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Cerebral aneurysm coiling

Cerebral aneurysm coiling

An intracranial aneurysm is a weak spot on a blood vessel in the brain that balloons out and fills with blood. The bulging aneurysm can put pressure on a nerve or surrounding brain tissue or it may rupture. Cerebral aneurysms can occur anywhere in the brain, but most are located along a network of arteries that runs between the underside of the brain and the base of the skull.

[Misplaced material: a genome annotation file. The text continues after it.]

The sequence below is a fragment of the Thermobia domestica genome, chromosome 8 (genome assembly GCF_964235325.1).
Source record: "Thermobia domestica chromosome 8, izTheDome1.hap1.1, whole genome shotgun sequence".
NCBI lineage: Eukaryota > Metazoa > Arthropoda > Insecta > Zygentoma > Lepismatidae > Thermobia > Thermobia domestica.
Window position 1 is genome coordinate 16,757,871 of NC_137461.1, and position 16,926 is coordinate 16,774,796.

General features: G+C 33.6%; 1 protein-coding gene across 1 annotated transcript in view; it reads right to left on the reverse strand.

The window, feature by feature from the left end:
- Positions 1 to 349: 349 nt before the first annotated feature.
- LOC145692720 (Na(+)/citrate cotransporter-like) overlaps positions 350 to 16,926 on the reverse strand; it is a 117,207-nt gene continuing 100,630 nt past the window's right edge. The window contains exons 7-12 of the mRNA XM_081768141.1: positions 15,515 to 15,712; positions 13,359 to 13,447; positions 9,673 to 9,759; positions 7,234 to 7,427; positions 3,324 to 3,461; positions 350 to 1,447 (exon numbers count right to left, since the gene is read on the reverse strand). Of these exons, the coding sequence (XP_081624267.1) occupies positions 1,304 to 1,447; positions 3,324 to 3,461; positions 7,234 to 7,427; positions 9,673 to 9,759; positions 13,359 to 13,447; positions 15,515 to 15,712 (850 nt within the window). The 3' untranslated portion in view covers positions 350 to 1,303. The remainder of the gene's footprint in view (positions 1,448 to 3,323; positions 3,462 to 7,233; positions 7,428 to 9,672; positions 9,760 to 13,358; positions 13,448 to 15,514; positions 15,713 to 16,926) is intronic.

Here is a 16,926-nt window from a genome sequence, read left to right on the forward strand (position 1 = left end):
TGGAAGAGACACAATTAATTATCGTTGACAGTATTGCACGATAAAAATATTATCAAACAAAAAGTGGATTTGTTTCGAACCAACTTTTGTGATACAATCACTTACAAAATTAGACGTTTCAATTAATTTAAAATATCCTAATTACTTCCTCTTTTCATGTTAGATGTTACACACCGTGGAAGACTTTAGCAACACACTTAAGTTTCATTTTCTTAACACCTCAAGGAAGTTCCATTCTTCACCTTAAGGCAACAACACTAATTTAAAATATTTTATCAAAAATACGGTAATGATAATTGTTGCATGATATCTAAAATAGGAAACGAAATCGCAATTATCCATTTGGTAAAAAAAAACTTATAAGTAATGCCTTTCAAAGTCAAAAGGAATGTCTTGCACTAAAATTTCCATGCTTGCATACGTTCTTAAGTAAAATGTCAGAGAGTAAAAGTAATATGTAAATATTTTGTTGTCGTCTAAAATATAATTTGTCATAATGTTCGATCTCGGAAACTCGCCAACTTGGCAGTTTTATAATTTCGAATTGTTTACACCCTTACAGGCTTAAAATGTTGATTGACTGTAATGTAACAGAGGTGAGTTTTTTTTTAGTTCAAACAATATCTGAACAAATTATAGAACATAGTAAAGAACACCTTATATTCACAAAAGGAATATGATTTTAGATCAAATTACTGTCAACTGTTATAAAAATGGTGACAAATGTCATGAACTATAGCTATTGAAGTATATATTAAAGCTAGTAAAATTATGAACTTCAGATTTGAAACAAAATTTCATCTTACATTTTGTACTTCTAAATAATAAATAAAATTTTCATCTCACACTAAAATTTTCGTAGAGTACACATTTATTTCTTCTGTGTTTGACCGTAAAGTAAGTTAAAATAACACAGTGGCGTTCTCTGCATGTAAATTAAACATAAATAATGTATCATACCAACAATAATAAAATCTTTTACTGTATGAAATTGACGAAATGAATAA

Endovascular treatment of brain aneurysms involves insertion of a catheter into the femoral artery in the patient's leg and navigating it into the head and into the aneurysm. Tiny platinum coils are threaded through the catheter and deployed into the aneurysm, blocking blood flow into the aneurysm and preventing rupture. The coils are flexible enough to conform to the aneurysm shape. This endovascular coiling, or filling, of the aneurysm can be performed under general anesthesia or light sedation.

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